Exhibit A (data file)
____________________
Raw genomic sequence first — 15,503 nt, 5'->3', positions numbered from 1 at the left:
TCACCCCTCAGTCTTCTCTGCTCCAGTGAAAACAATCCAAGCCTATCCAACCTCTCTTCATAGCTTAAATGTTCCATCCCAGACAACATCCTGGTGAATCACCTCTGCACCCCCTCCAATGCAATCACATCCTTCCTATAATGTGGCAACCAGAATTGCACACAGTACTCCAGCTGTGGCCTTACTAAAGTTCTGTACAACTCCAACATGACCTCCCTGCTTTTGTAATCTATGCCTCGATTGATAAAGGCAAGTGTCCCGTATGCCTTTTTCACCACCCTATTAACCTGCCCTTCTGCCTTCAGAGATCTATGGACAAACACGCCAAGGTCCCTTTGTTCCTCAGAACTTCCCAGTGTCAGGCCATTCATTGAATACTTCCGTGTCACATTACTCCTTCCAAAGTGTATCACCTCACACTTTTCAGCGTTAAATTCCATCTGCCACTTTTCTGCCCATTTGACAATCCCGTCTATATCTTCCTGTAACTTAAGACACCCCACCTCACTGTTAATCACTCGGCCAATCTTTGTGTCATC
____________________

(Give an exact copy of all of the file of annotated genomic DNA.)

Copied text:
Raw genomic sequence first — 15,503 nt, 5'->3', positions numbered from 1 at the left:
TCACCCCTCAGTCTTCTCTGCTCCAGTGAAAACAATCCAAGCCTATCCAACCTCTCTTCATAGCTTAAATGTTCCATCCCAGACAACATCCTGGTGAATCACCTCTGCACCCCCTCCAATGCAATCACATCCTTCCTATAATGTGGCAACCAGAATTGCACACAGTACTCCAGCTGTGGCCTTACTAAAGTTCTGTACAACTCCAACATGACCTCCCTGCTTTTGTAATCTATGCCTCGATTGATAAAGGCAAGTGTCCCGTATGCCTTTTTCACCACCCTATTAACCTGCCCTTCTGCCTTCAGAGATCTATGGACAAACACGCCAAGGTCCCTTTGTTCCTCAGAACTTCCCAGTGTCAGGCCATTCATTGAATACTTCCGTGTCACATTACTCCTTCCAAAGTGTATCACCTCACACTTTTCAGCGTTAAATTCCATCTGCCACTTTTCTGCCCATTTGACAATCCCGTCTATATCTTCCTGTAACTTAAGACACCCCACCTCACTGTTAATCACTCGGCCAATCTTTGTGTCATC